It’s an issue of assumptions, those unstated pieces of information that bind arguments together. The problem is, our assumption about how librarians, resources, and good grades fit together doesn’t seem to match up with students’ assumptions. We know that we can point them towards better resources than they currently use, and help them use all the resources at their disposal better than they currently do. But we’re lucky if the former even occurs to them, let alone the latter. Most students seem clueless about what we can do, except maybe point them to a book or a database. Their professors don’t necessarily seem to know any more than that, either.

Like I said, this is a call to action.  Studies like this need to inform our reference, instruction and outreach efforts. We need to make sure that faculty know exactly what we can bring to their research, not to mention what their students may lack in terms of research skills and how we can remedy that. We need to inform our students exactly why they should come talk to us; not just to point them at better resources, but also to instruct them in the best use of all resources.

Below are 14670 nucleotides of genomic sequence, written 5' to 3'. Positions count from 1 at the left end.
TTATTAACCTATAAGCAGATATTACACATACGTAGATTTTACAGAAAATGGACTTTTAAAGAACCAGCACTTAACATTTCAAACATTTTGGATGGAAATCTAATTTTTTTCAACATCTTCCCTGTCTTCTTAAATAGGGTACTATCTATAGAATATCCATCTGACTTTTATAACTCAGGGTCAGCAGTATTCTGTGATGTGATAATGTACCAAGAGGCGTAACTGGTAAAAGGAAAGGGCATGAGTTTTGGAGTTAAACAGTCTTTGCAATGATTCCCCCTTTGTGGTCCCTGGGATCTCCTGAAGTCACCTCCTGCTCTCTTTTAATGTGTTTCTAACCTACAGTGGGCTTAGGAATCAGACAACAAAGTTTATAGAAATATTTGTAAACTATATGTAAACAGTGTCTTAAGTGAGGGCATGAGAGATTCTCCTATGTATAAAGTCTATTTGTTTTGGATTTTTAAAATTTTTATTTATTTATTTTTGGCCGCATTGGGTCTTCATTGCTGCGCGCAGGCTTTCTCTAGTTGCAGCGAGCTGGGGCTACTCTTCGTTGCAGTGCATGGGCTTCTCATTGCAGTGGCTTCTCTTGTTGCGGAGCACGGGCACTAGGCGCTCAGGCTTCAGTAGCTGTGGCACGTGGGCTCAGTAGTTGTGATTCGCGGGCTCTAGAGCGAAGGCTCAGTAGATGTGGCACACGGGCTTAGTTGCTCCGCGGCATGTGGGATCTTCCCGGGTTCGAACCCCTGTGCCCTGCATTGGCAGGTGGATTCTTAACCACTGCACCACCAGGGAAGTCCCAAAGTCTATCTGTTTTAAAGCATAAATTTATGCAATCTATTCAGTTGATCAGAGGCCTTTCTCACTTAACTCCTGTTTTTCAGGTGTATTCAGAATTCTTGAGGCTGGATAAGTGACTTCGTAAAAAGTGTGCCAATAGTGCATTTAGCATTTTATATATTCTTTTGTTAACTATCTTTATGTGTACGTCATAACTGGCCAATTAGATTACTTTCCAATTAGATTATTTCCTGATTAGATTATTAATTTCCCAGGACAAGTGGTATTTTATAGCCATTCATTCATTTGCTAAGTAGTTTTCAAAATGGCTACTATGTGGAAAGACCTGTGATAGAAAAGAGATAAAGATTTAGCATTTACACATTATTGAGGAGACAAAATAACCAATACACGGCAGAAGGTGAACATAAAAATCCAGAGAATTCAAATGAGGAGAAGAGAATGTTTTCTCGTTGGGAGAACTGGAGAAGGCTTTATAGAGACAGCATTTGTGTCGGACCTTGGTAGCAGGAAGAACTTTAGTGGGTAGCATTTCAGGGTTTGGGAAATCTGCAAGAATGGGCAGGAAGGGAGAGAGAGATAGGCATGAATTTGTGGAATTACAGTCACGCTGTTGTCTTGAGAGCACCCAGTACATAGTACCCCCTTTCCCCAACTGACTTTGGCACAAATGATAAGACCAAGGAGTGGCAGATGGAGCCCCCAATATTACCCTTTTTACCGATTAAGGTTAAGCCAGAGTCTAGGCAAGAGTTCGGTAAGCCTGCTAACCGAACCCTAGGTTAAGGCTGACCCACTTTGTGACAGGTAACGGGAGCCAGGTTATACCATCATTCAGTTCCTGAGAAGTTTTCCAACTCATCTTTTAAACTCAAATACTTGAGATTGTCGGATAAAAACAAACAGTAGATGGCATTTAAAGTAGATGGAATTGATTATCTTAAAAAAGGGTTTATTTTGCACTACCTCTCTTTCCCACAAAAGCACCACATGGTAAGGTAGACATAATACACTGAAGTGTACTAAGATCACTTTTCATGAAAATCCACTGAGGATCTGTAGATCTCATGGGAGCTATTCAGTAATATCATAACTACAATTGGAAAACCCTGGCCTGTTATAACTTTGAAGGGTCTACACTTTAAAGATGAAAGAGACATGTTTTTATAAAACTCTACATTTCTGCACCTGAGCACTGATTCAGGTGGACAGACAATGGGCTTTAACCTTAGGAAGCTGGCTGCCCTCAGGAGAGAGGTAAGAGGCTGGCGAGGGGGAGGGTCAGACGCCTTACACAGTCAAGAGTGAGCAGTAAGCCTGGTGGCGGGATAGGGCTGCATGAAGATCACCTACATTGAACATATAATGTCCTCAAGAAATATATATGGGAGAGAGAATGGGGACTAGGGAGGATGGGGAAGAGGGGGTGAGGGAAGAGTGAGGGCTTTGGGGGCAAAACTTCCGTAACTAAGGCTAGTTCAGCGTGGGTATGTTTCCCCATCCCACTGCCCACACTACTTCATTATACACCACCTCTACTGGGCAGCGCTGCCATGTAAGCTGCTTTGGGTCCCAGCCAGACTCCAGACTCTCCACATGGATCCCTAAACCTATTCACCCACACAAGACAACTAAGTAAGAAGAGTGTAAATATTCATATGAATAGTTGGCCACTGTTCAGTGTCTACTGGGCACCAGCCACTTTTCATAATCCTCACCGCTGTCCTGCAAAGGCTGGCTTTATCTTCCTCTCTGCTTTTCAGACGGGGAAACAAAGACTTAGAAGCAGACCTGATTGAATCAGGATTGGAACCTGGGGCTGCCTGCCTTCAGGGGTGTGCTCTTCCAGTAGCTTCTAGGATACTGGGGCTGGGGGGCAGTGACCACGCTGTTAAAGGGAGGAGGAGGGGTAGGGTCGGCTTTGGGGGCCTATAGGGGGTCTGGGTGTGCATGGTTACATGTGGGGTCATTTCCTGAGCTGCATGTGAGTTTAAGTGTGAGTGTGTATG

Yeah, even Google.

It can be frustrating to read studies like this. But it should also inspire us, by not just pointing us toward the gaps in our efforts to help our patrons, but also by getting us thinking and talking about how to bridge those gaps.

Friday in the Libe

5 Aug

Finishing up The Price of Spring, by Daniel Abraham. It’s the fourth part of his Long Price Quartet, and both book and series have been amazing. Smart fantasy for adults with strong characterization and no fear of raising the stakes and facing the consequences of choices made.  I love it when authors establish a strong and evocative status quo and then let their characters batter it, and I love when a plot development makes me close the book and curse in amazement. There’s a lot to love in these books.